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Legitimate authority is the normative power to govern, where a normative power is the ability to change the normative situation of others. Correlatively, when one has the normative power to govern others, these others face a normative liability to be governed. So understood, physicians do not have legitimate authority over their patients, and patients do not have legitimate authority over their physicians. An authority is legitimate only when it is a free group agent constituted by its free members. On this conception, associations of physicians sometimes have legitimate authority over individual physicians, and physicians sometimes count as members subject to the legitimate authority of these associations. This might be so even when they have not consented to membership.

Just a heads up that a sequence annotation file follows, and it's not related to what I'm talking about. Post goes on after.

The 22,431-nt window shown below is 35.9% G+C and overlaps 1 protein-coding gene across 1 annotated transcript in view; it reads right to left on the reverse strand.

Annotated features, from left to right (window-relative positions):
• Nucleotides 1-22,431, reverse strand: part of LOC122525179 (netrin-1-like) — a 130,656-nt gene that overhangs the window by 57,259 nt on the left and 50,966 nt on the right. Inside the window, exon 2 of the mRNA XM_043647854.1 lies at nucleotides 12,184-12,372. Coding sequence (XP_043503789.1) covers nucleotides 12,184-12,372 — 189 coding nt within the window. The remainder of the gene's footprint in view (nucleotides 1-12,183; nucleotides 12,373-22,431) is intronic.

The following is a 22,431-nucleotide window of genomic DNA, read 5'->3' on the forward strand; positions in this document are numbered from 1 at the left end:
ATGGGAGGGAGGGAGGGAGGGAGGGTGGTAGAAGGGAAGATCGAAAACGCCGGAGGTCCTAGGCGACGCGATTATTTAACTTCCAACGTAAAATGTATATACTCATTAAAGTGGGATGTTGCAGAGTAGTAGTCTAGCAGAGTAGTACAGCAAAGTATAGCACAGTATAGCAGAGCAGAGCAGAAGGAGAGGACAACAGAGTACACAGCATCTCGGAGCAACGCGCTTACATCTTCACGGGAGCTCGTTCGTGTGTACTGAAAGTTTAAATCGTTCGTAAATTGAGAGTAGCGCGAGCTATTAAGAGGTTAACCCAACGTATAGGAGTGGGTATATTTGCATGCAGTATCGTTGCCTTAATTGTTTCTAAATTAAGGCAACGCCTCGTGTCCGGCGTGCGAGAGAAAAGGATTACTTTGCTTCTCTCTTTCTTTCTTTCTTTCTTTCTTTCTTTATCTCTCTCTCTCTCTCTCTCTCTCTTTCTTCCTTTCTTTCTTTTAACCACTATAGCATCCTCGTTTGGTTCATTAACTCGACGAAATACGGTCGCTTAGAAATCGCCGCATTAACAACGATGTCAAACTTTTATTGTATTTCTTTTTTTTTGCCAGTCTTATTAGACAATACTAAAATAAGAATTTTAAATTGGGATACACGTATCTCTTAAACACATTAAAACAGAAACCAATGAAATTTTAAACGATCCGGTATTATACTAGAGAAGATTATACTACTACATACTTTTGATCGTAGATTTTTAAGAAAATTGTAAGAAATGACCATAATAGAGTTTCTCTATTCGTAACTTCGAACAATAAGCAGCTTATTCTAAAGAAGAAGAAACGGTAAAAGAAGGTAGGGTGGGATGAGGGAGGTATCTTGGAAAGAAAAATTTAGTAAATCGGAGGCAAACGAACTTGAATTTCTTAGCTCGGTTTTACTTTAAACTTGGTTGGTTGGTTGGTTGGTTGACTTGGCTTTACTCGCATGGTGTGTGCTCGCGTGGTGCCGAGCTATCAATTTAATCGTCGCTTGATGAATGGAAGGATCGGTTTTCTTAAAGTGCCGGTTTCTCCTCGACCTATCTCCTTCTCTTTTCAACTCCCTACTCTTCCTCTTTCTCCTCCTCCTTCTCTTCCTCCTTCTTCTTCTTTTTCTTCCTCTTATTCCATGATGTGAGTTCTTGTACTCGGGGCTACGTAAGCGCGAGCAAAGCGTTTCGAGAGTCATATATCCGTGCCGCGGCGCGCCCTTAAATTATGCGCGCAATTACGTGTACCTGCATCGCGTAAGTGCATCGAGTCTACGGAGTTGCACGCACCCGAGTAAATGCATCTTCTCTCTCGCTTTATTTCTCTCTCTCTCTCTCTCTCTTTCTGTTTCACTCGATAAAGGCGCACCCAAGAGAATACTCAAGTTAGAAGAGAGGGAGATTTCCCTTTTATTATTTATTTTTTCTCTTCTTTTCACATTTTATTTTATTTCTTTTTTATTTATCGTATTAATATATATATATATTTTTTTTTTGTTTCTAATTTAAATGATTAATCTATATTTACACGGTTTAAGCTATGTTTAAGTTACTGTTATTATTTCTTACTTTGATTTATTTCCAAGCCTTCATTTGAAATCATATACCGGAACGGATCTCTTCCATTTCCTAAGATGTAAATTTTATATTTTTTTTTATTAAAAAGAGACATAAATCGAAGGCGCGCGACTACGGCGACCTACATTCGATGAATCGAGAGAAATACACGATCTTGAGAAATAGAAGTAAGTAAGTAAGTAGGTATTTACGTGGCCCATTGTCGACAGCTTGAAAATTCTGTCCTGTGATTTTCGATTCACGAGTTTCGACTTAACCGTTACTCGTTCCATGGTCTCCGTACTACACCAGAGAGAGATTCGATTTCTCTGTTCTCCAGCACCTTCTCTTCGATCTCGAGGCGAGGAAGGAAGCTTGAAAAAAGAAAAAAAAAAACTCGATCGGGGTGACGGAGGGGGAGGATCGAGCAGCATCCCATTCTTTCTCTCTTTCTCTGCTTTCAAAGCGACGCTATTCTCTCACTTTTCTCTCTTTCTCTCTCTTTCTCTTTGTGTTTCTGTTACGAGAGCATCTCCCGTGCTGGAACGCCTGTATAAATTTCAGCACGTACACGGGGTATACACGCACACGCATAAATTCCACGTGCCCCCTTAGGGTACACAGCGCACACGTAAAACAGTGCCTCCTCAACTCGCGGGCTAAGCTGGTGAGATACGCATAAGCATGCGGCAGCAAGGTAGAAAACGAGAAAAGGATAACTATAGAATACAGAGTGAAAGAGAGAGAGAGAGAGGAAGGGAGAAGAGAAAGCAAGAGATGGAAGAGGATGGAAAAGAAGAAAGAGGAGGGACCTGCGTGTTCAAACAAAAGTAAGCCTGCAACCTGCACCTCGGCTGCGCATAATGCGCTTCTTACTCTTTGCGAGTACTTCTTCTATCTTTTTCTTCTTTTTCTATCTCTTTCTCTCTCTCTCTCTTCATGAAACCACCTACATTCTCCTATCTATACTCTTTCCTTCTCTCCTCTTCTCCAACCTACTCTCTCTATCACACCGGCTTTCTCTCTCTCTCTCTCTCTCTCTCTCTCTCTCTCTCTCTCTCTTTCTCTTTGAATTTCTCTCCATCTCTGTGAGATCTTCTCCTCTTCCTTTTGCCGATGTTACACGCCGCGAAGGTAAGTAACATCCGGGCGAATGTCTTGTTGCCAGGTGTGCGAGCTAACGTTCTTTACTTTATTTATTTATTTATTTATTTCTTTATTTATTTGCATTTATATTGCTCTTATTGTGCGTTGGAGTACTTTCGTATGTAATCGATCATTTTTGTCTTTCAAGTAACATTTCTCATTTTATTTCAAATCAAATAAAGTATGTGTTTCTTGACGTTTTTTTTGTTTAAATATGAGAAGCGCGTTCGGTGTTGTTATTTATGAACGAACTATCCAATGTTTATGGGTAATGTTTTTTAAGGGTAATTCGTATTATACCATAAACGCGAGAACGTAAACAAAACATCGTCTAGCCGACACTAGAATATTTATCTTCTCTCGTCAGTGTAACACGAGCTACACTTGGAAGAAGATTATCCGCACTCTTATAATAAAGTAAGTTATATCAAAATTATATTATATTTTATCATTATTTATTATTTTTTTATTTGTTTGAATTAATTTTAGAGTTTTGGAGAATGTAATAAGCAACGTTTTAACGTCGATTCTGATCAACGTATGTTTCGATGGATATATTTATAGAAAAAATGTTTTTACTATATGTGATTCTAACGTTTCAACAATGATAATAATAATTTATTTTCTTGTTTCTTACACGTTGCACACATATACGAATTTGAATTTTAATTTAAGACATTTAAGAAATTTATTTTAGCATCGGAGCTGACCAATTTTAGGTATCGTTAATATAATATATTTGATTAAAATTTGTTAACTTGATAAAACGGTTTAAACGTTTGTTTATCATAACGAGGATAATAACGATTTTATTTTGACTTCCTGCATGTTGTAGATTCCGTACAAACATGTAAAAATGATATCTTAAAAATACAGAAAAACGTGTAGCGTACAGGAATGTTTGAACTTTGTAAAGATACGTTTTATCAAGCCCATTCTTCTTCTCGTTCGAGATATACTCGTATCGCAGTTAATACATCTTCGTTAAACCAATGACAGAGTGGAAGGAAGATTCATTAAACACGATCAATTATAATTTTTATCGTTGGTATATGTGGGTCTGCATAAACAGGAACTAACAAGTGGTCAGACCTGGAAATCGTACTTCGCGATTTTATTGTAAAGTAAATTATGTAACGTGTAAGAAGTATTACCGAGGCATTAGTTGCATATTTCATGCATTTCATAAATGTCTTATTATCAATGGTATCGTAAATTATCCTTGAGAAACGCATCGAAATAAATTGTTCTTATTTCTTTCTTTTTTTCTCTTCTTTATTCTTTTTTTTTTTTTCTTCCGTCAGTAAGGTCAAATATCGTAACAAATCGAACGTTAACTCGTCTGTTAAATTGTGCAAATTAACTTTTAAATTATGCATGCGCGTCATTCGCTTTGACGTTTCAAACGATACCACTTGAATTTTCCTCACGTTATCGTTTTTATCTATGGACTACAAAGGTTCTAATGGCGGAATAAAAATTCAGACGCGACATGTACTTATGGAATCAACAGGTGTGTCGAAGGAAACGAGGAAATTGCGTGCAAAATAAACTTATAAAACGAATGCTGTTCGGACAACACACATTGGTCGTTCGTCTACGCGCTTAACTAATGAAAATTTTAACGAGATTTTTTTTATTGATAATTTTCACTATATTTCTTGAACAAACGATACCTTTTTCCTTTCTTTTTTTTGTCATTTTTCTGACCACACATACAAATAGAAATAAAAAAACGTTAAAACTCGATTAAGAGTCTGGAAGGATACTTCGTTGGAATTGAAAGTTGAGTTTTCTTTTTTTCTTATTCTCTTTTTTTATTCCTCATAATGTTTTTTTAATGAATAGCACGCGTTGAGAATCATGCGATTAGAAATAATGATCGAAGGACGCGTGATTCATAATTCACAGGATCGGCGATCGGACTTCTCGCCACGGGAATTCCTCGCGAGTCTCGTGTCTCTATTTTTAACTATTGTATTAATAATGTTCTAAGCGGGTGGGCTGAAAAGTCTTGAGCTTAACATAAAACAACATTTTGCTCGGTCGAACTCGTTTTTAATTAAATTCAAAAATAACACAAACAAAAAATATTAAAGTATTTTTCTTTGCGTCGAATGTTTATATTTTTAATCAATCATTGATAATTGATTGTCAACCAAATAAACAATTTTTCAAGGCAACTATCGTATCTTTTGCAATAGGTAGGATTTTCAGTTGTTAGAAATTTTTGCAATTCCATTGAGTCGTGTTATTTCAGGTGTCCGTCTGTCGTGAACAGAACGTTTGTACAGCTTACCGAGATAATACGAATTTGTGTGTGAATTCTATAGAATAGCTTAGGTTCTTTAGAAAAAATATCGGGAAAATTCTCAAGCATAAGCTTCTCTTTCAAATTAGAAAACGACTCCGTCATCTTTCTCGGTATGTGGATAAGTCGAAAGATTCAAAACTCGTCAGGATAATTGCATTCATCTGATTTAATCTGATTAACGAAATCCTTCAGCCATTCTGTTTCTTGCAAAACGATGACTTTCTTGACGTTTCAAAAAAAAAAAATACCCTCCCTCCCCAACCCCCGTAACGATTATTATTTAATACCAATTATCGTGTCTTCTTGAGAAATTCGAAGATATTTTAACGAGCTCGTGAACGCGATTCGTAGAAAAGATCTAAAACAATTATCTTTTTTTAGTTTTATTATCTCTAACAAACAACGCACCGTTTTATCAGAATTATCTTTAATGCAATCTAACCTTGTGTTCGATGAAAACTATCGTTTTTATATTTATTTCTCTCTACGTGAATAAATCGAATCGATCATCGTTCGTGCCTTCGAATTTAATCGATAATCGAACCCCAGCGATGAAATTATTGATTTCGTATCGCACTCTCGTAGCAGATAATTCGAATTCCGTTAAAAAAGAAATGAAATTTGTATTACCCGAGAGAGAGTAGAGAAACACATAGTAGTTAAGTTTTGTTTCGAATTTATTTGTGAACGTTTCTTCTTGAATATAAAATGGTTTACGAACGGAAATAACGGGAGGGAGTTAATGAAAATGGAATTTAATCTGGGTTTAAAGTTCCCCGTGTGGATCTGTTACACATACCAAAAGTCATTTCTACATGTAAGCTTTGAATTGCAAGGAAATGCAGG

Applbaum, Arthur Isak. "The Idea of Legitimate Authority in the Practice of Medicine." AMA Journal of Ethics 19.2 (February 2017): 207-213.